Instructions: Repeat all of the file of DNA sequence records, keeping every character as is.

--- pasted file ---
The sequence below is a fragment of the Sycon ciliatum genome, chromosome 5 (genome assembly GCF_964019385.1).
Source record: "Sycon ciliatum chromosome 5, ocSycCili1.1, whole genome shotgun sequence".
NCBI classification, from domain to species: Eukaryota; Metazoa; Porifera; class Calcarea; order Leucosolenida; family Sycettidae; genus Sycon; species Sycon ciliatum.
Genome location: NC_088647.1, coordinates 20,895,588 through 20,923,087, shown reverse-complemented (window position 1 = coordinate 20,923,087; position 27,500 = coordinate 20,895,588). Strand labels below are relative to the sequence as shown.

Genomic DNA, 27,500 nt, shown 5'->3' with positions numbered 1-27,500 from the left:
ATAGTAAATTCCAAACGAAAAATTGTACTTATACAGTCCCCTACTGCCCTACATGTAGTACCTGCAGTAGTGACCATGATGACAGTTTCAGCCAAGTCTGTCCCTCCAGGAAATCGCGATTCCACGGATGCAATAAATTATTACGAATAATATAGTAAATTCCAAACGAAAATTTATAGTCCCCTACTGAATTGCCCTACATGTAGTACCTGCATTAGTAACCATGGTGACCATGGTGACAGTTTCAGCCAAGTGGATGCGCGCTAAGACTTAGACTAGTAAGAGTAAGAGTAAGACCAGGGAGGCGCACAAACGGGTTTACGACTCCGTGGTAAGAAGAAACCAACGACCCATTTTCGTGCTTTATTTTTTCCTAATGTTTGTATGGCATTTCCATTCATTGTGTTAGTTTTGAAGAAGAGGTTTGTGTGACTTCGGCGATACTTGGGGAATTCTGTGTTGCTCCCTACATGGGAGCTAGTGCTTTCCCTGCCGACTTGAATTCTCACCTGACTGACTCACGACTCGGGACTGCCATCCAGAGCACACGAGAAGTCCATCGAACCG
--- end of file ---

The sequence below is a fragment of the Sycon ciliatum genome, chromosome 5 (genome assembly GCF_964019385.1).
Source record: "Sycon ciliatum chromosome 5, ocSycCili1.1, whole genome shotgun sequence".
NCBI classification, from domain to species: Eukaryota; Metazoa; Porifera; class Calcarea; order Leucosolenida; family Sycettidae; genus Sycon; species Sycon ciliatum.
Genome location: NC_088647.1, coordinates 20,895,588 through 20,923,087, shown reverse-complemented (window position 1 = coordinate 20,923,087; position 27,500 = coordinate 20,895,588). Strand labels below are relative to the sequence as shown.

Genomic DNA, 27,500 nt, shown 5'->3' with positions numbered 1-27,500 from the left:
ATAGTAAATTCCAAACGAAAAATTGTACTTATACAGTCCCCTACTGCCCTACATGTAGTACCTGCAGTAGTGACCATGATGACAGTTTCAGCCAAGTCTGTCCCTCCAGGAAATCGCGATTCCACGGATGCAATAAATTATTACGAATAATATAGTAAATTCCAAACGAAAATTTATAGTCCCCTACTGAATTGCCCTACATGTAGTACCTGCATTAGTAACCATGGTGACCATGGTGACAGTTTCAGCCAAGTGGATGCGCGCTAAGACTTAGACTAGTAAGAGTAAGAGTAAGACCAGGGAGGCGCACAAACGGGTTTACGACTCCGTGGTAAGAAGAAACCAACGACCCATTTTCGTGCTTTATTTTTTCCTAATGTTTGTATGGCATTTCCATTCATTGTGTTAGTTTTGAAGAAGAGGTTTGTGTGACTTCGGCGATACTTGGGGAATTCTGTGTTGCTCCCTACATGGGAGCTAGTGCTTTCCCTGCCGACTTGAATTCTCACCTGACTGACTCACGACTCGGGACTGCCATCCAGAGCACACGAGAAGTCCATCGAACCG